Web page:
Anne de Beauchamp, 16th Countess of Warwick

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Lady Anne de Beauchamp
suo jure Countess of Warwick
Countess of Salisbury
Spouse(s) Richard Neville, 16th Earl of Warwick

Issue

Isabel Neville, Duchess of Clarence
Anne Neville, Queen consort of England
Father Richard de Beauchamp, 13th Earl of Warwick
Mother Isabel le Despenser, Countess of Worcester and Warwick
Born (1426-07-13)13 July 1426
Died 20 September 1492(1492-09-20) (aged 66)

Lady Anne de Beauchamp, 16th Countess of Warwick (13 July 1426 – 20 September 1492) was the daughter of Richard de Beauchamp, 13th Earl of Warwick, and his second wife Isabel le Despenser, a daughter of Thomas le Despenser (22 September 1373 – 13 January 1399/1400) and Constance of York. Anne de Beauchamp was the mother of Anne Neville, Queen consort of England as the spouse of King Richard III.[1]

Inheritance[edit]

Anne de Beauchamp was born at Caversham Castle in Oxfordshire (now Berkshire). She became the wife of Richard Neville, 16th Earl of Warwick.[2] Following the death of Anne de Beauchamp's father, and subsequently that of her brother, Henry, and her niece Lady Anne, Warwick inherited the title and the considerable estates of the Earl of Warwick through her.

However, this was contested by her three older half-sisters, children of her father's first marriage to Elizabeth, heiress of Berkeley. One of these, Lady Eleanor, was married to Edmund Beaufort, 2nd Duke of Somerset (killed at the First Battle of St Albans in 1455). The litigation over the Warwick inheritance only fueled the enmity between this branch of the Nevilles and the Beauforts who were closely related. Anne de Beauchamp's husband, Richard, was the grandson of Lady Joan Beaufort, Countess of Westmorland, sister of the Duke's late father. Law considered that Anne de Beauchamp being a full-blooded aunt of the last countess was more eligible to inherit than her older half-sisters, who were thus not coheirs with her, including the eldest - Lady Margaret, Countess of Shrewsbury (d. 1468). Richard Neville succeeded in keeping the Warwick and Despencer estates intact.[3]

Children's marriages[edit]

Her older daughter, Lady Isabel, married George, Duke of Clarence, the younger brother of King Edward IV of England. Her younger daughter, Lady Anne Neville, was married to Edward of Westminster, the only son of King Henry VI. When Edward of Westminster was killed in the Battle of Tewkesbury, Anne Neville was married to Richard, Duke of Gloucester, later King Richard III of England. Although their mother was still living, the husbands of the two Neville sisters fought over her inheritance, with Richard eventually coming out on top.[4] However, the son of the Duke of Clarence inherited the earldom of Warwick through his mother.[citation needed]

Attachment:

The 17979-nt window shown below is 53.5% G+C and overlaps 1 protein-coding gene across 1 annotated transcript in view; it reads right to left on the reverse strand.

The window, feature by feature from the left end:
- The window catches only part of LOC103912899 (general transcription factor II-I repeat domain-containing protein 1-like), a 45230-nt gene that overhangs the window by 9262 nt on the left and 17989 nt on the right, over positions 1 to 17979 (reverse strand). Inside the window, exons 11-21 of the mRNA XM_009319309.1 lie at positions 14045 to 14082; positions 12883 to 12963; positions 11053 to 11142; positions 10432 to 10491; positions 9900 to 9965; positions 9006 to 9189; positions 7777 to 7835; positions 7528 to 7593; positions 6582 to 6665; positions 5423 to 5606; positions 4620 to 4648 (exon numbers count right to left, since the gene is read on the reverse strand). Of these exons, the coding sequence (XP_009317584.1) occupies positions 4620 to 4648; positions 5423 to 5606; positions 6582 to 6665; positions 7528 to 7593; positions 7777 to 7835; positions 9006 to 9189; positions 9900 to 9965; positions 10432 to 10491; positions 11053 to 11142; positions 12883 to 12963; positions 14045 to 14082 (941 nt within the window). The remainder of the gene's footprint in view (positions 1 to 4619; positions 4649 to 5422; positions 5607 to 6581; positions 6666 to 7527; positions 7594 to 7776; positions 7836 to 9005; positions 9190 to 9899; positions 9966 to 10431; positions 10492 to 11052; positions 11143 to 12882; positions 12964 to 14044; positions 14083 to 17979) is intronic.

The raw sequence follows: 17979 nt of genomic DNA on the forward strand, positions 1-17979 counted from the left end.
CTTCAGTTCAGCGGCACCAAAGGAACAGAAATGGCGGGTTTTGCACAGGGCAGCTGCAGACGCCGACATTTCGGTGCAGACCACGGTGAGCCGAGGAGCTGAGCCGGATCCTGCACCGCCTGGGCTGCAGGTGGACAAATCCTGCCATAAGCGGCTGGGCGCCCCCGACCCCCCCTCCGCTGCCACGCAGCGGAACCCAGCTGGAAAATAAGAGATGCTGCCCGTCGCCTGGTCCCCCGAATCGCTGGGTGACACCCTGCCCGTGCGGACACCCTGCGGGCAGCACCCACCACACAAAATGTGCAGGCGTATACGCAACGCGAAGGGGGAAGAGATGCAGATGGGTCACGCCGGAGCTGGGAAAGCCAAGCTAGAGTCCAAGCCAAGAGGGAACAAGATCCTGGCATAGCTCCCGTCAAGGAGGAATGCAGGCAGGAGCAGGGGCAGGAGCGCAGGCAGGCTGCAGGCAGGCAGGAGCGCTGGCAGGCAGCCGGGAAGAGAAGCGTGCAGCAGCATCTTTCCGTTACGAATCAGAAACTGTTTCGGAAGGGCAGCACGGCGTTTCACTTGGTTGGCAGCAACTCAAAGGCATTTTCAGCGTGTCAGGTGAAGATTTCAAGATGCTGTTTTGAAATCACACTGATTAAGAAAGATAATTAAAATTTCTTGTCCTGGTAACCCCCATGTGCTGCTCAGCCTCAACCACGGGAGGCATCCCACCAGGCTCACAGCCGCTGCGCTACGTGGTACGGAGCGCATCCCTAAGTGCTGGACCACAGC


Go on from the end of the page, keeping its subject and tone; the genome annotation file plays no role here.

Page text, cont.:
Later life[edit]

Anne died in obscurity, having survived her husband, her daughters and the sons-in-law who had effectively disinherited her. She was in sanctuary at Beaulieu Abbey in 1486 when she petitioned Henry VII for the return of her estate. She recovered a small portion, but only on condition that she broke the entail and remit the bulk of them to Henry VII.[3]"The 'Warwick and Spencer lands', her own patrimony became part of the crown estate."[5]

Fictional portrayals[edit]

Anne, Countess of Warwick appears prominently in the Philippa Gregory novels The White Queen, The Red Queen, and The Kingmaker's Daughter, and is played by Juliet Aubrey in the 2013 White Queen mini-series. She is depicted as a coldly ambitious mother to Isabel and Anne Neville, and her husband's staunchest supporter. A more sympathetic portrayal of the Countess of Warwick is in the novel The Sunne in Splendour by Sharon Kay Penman, and a maternal view of her is observed in The Reluctant Queen by Jean Plaidy. Novelist Sandra Worth represents the Countess as her husband's conscience in her five novels about the Wars of the Roses. The Countess is depicted as being especially close to her grandson Edward of Middleham.[citation needed]

Ancestry[edit]

Peerage of England
Preceded by
Anne Beauchamp
Countess of Warwick
1449–1492
Succeeded by
Edward Plantagenet

References[edit]

  1. ^ Oxford DNB
  2. ^ Warwick Castle facts
  3. ^ a b M.A. Hicks, "Descent, Partition and extinction: the Warwick inheritance", Bulletin of the Institute for Historical Research LII (1979), pp. 116-128.
  4. ^ Queens' College, Cambridge
  5. ^ B.P. Wolfe, The Crown Lands 1461-1536: an aspect of Yorkist and Early Tudor Government (1970), p. 171.